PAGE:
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Church of St Edith

A Grade I Listed Building in Anwick, Lincolnshire

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Latitude: 53.0414 / 53°2'28"N

Longitude: -0.3391 / 0°20'20"W

OS Eastings: 511451

OS Northings: 350635

OS Grid: TF114506

Mapcode National: GBR GRM.C2Y

Mapcode Global: WHGK1.RTP8

Plus Code: 9C5X2MR6+H9

Entry Name: Church of St Edith

Listing Date: 1 February 1967

Grade: I

Source: Historic England

Source ID: 1061829

English Heritage Legacy ID: 192548

Location: Anwick, North Kesteven, Lincolnshire, NG34

County: Lincolnshire

District: North Kesteven

Civil Parish: Anwick

Built-Up Area: Anwick

Traditional County: Lincolnshire

Lieutenancy Area (Ceremonial County): Lincolnshire

Church of England Parish: Anwick St Edith

Church of England Diocese: Lincoln

Tagged with: Church building

Find accommodation in
North Kyme


TF 15 SW
(east side)
1/2 Church of
St. Edith
G.V. I

Parish church: Late C13, C14, restored 1859, chancel restored
1900, spire repaired after lightning strike in 1906, south aisle
restored 1915, nave re-roofed 1916. Limestone ashlar, some
coursed rubble. Westmorland slate and lead roofs. West tower,
nave, chancel, north and south aisles, south porch. Tower of 3
stages, chamfered plinth, gabled and crocketed set back
buttresses, moulded string course with animal heads to broach
spire. Spire has 3 tiers of lucarnes in alternating directions,
cupsed reticulated tracery, human head stops and foliate
terminals. In the belfry stage are 4 louvred 2 light bell
openings with cusped reticulated tracery. On the south side is a
single lancet with trefoil head, and to the west is a similar
window. C14 north aisle with chamfered plinth, gabled
buttresses, coped gables and a slate roof. To the west is a 2
light window with cusped reticulated tracery, ogee heads to the
lights and a wave moulded pointed head. To the north are 3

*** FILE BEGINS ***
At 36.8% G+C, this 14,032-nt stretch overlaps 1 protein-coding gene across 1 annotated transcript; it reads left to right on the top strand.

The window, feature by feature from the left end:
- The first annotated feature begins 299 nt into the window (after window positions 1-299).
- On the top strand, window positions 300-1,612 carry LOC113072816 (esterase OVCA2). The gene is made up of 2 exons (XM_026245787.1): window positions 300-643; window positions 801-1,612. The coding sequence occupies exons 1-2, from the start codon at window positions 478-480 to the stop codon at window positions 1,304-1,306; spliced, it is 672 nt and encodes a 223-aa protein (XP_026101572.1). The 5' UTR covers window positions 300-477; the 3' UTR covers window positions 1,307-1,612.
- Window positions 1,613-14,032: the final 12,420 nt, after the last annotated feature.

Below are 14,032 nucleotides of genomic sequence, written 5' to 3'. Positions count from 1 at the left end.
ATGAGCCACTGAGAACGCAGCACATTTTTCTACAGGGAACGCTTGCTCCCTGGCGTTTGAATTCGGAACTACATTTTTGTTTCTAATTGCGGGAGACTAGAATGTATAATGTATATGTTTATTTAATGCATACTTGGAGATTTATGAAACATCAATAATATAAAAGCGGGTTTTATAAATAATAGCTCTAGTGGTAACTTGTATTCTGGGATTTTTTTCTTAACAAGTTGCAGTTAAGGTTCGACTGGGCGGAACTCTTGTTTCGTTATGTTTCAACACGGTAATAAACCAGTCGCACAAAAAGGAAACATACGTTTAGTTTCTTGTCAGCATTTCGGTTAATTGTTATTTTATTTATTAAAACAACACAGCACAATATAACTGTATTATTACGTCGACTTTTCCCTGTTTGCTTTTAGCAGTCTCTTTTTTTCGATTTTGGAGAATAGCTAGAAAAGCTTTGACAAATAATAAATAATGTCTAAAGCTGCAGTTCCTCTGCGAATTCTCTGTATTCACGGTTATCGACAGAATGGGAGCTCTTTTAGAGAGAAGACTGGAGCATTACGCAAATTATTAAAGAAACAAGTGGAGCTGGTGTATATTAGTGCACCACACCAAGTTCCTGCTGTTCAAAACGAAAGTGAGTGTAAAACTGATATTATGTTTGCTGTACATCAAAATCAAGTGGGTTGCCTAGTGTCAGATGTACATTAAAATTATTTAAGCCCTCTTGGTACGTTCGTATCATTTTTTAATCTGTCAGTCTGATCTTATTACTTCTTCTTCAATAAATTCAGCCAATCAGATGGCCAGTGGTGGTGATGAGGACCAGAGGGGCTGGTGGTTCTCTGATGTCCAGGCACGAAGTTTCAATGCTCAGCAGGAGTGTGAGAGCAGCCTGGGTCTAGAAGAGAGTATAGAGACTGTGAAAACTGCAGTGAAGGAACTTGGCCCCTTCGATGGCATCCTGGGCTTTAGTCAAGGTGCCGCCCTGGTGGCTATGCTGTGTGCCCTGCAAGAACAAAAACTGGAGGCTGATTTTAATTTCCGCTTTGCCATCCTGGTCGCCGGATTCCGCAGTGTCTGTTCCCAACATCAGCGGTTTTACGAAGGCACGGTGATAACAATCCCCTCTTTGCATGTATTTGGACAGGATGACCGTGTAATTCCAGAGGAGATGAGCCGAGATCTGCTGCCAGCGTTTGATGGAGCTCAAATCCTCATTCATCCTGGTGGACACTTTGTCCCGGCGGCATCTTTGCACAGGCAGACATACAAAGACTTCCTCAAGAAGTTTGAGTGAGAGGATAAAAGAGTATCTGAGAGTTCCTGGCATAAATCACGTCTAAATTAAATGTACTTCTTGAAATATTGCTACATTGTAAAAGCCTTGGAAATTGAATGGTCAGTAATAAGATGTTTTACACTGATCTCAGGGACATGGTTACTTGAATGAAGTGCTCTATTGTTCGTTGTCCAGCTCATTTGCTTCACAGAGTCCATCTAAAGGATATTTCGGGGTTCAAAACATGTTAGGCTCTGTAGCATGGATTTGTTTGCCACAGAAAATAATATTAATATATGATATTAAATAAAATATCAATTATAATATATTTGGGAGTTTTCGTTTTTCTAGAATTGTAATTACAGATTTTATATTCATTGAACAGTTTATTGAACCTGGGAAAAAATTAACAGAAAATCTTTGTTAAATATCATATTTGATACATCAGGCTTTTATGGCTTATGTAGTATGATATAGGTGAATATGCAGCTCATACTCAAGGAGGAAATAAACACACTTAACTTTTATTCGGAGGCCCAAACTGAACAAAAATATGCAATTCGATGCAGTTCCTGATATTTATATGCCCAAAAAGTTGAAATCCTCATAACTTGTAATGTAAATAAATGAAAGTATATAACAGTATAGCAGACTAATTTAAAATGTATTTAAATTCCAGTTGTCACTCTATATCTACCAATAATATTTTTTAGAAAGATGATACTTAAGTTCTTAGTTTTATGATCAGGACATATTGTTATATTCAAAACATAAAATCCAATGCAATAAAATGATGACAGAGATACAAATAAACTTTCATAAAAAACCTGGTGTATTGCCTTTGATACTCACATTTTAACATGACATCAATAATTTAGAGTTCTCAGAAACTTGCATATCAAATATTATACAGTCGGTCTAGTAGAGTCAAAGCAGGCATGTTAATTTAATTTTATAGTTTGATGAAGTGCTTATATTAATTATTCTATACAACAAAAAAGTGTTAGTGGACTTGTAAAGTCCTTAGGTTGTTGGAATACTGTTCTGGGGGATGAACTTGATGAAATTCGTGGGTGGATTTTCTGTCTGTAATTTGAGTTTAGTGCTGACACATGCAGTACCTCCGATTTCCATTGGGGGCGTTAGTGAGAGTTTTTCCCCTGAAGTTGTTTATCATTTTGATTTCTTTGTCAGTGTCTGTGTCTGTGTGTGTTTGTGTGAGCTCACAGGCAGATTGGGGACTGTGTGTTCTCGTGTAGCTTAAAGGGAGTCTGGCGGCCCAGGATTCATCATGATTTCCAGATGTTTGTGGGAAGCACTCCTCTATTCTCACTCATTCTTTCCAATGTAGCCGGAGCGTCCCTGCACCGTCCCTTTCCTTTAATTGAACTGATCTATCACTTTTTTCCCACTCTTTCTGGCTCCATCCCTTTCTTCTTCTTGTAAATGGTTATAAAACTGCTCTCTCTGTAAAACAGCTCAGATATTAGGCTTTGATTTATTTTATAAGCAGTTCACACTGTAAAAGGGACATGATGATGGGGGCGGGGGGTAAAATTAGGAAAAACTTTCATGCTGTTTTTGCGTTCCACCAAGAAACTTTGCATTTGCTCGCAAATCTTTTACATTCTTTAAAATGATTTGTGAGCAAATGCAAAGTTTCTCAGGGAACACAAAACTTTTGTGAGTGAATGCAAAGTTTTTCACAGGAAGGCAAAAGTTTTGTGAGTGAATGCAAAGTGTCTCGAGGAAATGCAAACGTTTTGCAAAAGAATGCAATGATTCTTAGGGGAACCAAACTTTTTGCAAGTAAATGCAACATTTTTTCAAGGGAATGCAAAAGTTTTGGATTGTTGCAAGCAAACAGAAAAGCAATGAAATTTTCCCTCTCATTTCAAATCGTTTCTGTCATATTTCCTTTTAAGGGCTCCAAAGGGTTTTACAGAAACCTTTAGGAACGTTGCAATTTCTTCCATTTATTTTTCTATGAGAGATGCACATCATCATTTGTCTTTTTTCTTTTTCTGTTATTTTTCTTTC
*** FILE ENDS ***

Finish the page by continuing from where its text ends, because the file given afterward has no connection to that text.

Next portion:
smaller similar windows and a late C13 doorway with engaged
shafted reveals, keeled moulded head and 2 orders of dogtoothing.
In the east wall is a 3 light window matching the rest. The
chancel has 2 tall C14 2 light windows, now with pointed and
moulded heads of the 1900 restoration. To the east is a large 5
light window with restored curvilinear tracery with cusped
mouchettes, a quatrefoil and trefoil heads to the lights. To the
south is a narrow priest's door, moulded reveals and moulded
pointed head, also a tall 2 light C14 window with quatrefoil to
the head. The south aisle matches the north with 3 two light
windows to the side and a 3 light window to the east. Gabled
C14 south porch, gabled set back buttresses, filleted double
shafted reveals, double wave moulded head. C14 south door
withslender filleted double shafted reveals, annular capitals and
richly moulded head, now minus its stops. Interior: 4 bay nave
arcades, the late C13 north arcade with quatrefoil filleted
shafts, hobnail annular capitals, chamfered and rolled arches
with dogtoothing and human head stops. The south arcade has
matching shafts but double wave moulded arches, hollow moulded
hoods and human head stops. Above the north arcade is a worn
wall painting of a seated human figure. The nave roof of 1916
has scalloped principals. C14 tower arch, filleted double
shafted reveals, double wave moulded head. Above is the hacked
back gable of an earlier nave roof. In the south aisle a pointed
single chamfered doorway to the rood loft. Chancel was restored
in 1900 and has a triple sedilia of that date with cusped headed
compartments and beyond a contemporary piscina. The elevated
altar has a marble reredos. Fittings: 1900 oak choir stalls and
pulpit, C19 pitch pine pews. In the tower a fine painted royal
arms of Queen Anne dated 1708. In the south aisle an impressive
though damaged C14 limestone carving of the Virgin and Child,
discovered in the blocking of the rood stair during the 1859
restoration; naturalistic drapery, fleurons to base, extensive
traces of red, green and blue paint. Plain C14 octagonal font
with double chamfered plinth to roll moulded octagonal stem.
There are also 3 sections of early C12 octagonal shafts, one with
a scalloped capital, perhaps from the belfry lights of an earlier
tower. Monuments: in the chancel a limestone wall plaque to
Elizabeth Everingham, d.1707, draped cartouche with cherub over
and epitaph panel beneath. Also an illegible painted scrolled
panel, dated 1745, with cherubs and roses. In the south aisle a
wall plaque to Gerard Gardiner, d.1742, debased Corinthian
columns supporting a segmental pediment with fluted keyblock,
cherub and flaming urn.

Listing NGR: TF1144950647

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